Buy local. Cook one dish. Share recipe.
Looking back, bcofresh was so 2008. “Locavore” and “Slow Food” were new ideas to many, and everyone was reading Michael Pollan and visiting the Farmer’s Market, often for the first time. bcofresh was envisioned as a form of discipline for the writer, a protocol for staying true to local ingredients instead of succombing to far more convenient options. By and large this was successful, and bcofresh did manage to deliver a new ingredient and recipe every week for an entire season.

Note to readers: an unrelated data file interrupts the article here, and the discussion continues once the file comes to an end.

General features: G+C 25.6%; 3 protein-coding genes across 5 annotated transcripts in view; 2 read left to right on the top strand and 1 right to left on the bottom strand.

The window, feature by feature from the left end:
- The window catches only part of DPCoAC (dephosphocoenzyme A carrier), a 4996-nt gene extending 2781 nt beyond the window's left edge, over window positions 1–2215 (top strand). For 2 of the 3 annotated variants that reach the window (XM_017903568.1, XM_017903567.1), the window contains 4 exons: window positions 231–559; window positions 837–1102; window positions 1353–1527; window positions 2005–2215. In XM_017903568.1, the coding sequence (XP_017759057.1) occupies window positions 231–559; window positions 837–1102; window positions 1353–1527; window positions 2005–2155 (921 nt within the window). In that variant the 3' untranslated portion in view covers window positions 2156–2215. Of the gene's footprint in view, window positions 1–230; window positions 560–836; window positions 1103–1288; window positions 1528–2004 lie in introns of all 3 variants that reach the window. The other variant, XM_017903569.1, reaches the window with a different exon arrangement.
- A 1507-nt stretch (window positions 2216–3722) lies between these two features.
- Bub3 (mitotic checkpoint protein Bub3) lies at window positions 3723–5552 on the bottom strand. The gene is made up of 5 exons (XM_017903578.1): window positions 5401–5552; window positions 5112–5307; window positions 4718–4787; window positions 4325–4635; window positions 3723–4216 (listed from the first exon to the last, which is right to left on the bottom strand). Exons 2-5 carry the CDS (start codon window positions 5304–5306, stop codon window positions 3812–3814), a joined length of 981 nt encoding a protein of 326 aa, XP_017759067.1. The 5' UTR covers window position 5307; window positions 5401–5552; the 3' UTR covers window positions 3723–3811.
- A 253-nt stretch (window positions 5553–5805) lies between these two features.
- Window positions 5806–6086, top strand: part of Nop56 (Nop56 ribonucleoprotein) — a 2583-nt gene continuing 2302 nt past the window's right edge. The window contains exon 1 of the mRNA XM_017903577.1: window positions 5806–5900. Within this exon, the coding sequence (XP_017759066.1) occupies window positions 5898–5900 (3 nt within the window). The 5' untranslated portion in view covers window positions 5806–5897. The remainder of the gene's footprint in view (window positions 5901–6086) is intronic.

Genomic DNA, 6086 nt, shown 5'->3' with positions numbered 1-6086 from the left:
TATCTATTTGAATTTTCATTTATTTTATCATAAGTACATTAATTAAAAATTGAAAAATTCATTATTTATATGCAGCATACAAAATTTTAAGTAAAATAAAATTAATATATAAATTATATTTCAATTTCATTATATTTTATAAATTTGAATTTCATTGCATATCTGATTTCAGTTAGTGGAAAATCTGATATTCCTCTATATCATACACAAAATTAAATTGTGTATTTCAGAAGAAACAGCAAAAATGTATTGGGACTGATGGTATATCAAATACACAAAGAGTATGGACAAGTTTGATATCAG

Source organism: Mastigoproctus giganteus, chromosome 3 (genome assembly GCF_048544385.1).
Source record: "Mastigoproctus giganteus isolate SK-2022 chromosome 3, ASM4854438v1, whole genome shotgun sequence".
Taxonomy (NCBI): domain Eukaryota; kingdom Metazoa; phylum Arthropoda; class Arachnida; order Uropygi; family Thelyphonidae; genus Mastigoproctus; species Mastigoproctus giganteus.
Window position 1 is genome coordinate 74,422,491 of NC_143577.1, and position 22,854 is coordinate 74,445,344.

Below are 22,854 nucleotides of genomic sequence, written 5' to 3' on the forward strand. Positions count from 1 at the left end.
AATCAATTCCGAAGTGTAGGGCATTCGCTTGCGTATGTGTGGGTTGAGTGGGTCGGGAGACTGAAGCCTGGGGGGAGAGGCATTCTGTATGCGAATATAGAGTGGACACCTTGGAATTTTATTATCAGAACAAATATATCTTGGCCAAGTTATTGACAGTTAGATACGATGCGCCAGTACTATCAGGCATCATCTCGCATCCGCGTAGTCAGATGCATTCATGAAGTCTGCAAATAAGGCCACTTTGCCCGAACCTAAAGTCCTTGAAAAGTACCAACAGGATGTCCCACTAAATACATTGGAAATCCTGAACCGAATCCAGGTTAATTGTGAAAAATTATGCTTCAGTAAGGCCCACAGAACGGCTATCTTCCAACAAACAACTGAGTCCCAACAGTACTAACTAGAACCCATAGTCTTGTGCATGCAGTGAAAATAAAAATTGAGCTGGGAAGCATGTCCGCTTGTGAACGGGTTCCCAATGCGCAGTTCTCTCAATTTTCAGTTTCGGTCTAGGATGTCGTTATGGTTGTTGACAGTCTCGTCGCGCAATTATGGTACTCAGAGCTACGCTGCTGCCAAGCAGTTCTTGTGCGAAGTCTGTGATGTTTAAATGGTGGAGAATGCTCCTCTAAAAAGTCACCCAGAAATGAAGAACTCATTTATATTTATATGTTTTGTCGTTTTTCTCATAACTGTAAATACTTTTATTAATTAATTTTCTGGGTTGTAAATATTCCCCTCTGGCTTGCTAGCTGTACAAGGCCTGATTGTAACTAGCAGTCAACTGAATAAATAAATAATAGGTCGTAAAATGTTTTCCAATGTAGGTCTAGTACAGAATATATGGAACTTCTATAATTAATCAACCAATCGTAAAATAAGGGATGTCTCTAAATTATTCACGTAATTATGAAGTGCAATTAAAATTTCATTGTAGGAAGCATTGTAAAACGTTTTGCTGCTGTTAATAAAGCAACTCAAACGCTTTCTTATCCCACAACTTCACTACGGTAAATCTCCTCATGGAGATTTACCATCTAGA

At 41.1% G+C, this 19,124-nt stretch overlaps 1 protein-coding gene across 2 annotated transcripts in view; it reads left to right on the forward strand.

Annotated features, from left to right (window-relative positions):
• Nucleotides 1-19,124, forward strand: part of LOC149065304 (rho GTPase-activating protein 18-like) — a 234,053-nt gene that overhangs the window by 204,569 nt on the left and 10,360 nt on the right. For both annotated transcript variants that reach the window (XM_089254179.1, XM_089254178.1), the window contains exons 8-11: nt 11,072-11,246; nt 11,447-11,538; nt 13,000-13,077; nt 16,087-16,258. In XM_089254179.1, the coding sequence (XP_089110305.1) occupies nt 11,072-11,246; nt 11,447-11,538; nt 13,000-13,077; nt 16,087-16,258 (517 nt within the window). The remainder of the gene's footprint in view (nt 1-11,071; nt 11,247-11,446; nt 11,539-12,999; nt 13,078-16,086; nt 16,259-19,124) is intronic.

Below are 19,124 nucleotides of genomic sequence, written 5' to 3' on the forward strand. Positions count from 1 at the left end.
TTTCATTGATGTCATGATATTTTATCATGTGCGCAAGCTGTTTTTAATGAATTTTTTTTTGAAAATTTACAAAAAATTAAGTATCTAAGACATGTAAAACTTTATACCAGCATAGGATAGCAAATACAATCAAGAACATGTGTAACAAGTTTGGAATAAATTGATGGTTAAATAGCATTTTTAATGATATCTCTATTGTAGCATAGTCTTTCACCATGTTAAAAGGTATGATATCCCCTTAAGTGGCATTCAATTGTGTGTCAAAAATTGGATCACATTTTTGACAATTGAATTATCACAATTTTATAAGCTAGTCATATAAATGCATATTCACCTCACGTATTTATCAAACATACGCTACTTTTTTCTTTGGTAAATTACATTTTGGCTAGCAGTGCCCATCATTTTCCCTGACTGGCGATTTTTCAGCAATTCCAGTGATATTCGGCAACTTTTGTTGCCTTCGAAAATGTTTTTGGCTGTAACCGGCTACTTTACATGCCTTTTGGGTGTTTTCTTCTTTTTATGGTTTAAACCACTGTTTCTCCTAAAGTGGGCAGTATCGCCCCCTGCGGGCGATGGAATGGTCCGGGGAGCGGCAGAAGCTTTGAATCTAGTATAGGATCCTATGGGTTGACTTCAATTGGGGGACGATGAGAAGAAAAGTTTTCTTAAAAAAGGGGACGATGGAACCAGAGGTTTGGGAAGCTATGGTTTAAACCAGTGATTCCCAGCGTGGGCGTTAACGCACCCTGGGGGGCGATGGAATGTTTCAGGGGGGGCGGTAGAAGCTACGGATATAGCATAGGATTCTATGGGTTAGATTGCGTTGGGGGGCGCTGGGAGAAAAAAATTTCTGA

Now “farm-to-table” is all the rage and carefully curated local food is ubiquitous. Grocery stores increasingly blur the line between local/organic and conventional food, but it still stands to reason that a local farmer is the best source for local food. Farmer’s markets are the obvious source, but Community Supported Agriculture (CSA) shares are an increasingly popular way to buy local food direct from the farmer. Some advantages to both farmer and consumer are obvious, but many interesting questions about confronting a weekly box of seasonal food are rarely addressed. Is a share a better deal that an equivalent amount of food purchased from the Farmer’s market? Can the food be consumed without waste? Will the bounty in a particular week be diverse enough to please?
bcofresh v2.0 will address these burning questions as it chronicles a weekly CSA share from Black Cat Farm in Boulder, Colorado.